All we did, we’d go in, sing a song, pray for all the patients in the ward, read a scripture, and then we move with the next ward. And for three weeks we just did that. And by the time we left, a lot of people were very appreciative and some of them were even asking, they would like to go to church when they get back home. And we just said, Look, some of the villages where they come from, we didn’t even have a church. So, we’d tell them, find church when you get home and go there.

So, those are the things that happened. Then I had a near-death experience when I was a student. We were actually traveling from a Passover service where we just had communion, and we were driving back home late at night.

And then we got to a traffic intersection, and our driver for some reason—and I could see. I was sitting in the backseat, and I could see there was a car coming and he somehow didn’t seem to see it. So, he just went straight in, and this car was coming at high speed. And he missed us by inches.

And it was such a close call that if he smashed into us, I don’t know whether we would’ve survived. I don’t think we would’ve survived the speed to which he was driving. And since then, I’ve always thought about my life as being a privilege to be alive. And so, I have this motto that I sign off my emails with, which says, Alive by the grace of God for the glory of God.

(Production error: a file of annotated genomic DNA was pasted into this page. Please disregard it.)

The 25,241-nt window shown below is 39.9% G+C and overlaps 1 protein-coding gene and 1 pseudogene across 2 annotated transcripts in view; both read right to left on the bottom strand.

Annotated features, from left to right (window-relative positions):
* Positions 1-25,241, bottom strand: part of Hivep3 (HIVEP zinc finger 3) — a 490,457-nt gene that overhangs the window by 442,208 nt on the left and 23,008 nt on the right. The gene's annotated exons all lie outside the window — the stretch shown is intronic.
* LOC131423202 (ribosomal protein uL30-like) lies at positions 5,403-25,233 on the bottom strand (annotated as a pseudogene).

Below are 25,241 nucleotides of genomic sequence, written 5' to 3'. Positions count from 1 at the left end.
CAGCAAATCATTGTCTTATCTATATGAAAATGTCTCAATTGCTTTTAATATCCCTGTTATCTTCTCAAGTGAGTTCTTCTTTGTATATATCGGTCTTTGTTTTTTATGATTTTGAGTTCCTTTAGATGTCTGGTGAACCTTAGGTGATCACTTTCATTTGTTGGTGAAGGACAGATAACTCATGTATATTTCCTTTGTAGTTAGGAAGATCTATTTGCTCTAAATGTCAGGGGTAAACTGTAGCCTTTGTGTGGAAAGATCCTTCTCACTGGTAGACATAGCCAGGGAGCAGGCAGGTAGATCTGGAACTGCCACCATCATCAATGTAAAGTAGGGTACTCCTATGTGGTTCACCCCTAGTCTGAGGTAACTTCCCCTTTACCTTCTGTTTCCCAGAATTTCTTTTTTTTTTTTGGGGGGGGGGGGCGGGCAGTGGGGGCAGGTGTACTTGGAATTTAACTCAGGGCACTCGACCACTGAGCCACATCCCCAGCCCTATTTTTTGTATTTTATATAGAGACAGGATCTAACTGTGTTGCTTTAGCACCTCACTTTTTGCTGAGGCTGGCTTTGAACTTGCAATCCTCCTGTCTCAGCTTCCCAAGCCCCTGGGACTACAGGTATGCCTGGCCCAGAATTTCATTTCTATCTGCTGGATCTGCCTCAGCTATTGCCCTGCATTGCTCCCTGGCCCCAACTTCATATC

Since then, I’ve lived my life, in that light, that I’m alive because maybe God still has something for me to do in this world. Otherwise, he would’ve allowed me to rest. Because the world we live in now is not a world that we all desire to see around us. It’s full of violence, it’s full of evil and so on.

We all yearn for the kingdom of God. So, to be alive in this age, it has to be because God wants us to carry some work and we live by his grace. And all we can do this age, is to live, to glorify him in any way we can. And so, I see my life in that light. It’s about that. All that I do, I do it in that sense, that I view my life as a privilege, here to serve a God.

Like Paul puts it to say, for him to be alive is to be here to continue to minister to the people that God wants him to minister to. But he will desire to be at home with the Lord if possible. And I’m almost to the same spot, that I feel that as long as I’m alive, this is what my life will be.

This is what my purpose will be. And so, my involvement in ministry is driven primarily by that. That I feel that my life is by grace, and it is the yet to glorify God and to share in his glory because that’s what he has done. What we do is glorious. God’s work is glorious. And to participate is to share in that glory.